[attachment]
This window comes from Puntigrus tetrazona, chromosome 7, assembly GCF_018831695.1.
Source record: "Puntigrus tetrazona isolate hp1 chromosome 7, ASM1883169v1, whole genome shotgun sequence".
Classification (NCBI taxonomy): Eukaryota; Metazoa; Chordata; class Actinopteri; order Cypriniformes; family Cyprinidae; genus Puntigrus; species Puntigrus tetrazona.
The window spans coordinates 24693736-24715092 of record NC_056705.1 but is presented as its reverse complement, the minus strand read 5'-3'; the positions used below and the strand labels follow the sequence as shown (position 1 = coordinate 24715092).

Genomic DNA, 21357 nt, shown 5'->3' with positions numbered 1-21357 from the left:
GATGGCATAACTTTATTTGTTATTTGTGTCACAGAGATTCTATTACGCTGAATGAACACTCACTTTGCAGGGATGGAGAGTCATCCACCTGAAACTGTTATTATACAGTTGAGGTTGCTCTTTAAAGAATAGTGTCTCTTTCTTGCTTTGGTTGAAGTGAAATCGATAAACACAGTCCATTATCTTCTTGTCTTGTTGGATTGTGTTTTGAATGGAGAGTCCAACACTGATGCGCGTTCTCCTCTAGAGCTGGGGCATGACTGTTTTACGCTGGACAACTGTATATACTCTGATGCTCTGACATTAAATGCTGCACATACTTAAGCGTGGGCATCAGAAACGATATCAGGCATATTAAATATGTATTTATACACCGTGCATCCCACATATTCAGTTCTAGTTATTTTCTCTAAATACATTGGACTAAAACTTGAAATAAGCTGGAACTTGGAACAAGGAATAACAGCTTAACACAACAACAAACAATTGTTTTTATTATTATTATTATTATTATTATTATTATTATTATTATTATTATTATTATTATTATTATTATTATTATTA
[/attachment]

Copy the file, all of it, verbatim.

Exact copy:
This window comes from Puntigrus tetrazona, chromosome 7, assembly GCF_018831695.1.
Source record: "Puntigrus tetrazona isolate hp1 chromosome 7, ASM1883169v1, whole genome shotgun sequence".
Classification (NCBI taxonomy): Eukaryota; Metazoa; Chordata; class Actinopteri; order Cypriniformes; family Cyprinidae; genus Puntigrus; species Puntigrus tetrazona.
The window spans coordinates 24693736-24715092 of record NC_056705.1 but is presented as its reverse complement, the minus strand read 5'-3'; the positions used below and the strand labels follow the sequence as shown (position 1 = coordinate 24715092).

Genomic DNA, 21357 nt, shown 5'->3' with positions numbered 1-21357 from the left:
GATGGCATAACTTTATTTGTTATTTGTGTCACAGAGATTCTATTACGCTGAATGAACACTCACTTTGCAGGGATGGAGAGTCATCCACCTGAAACTGTTATTATACAGTTGAGGTTGCTCTTTAAAGAATAGTGTCTCTTTCTTGCTTTGGTTGAAGTGAAATCGATAAACACAGTCCATTATCTTCTTGTCTTGTTGGATTGTGTTTTGAATGGAGAGTCCAACACTGATGCGCGTTCTCCTCTAGAGCTGGGGCATGACTGTTTTACGCTGGACAACTGTATATACTCTGATGCTCTGACATTAAATGCTGCACATACTTAAGCGTGGGCATCAGAAACGATATCAGGCATATTAAATATGTATTTATACACCGTGCATCCCACATATTCAGTTCTAGTTATTTTCTCTAAATACATTGGACTAAAACTTGAAATAAGCTGGAACTTGGAACAAGGAATAACAGCTTAACACAACAACAAACAATTGTTTTTATTATTATTATTATTATTATTATTATTATTATTATTATTATTATTATTATTATTATTATTATTATTATTA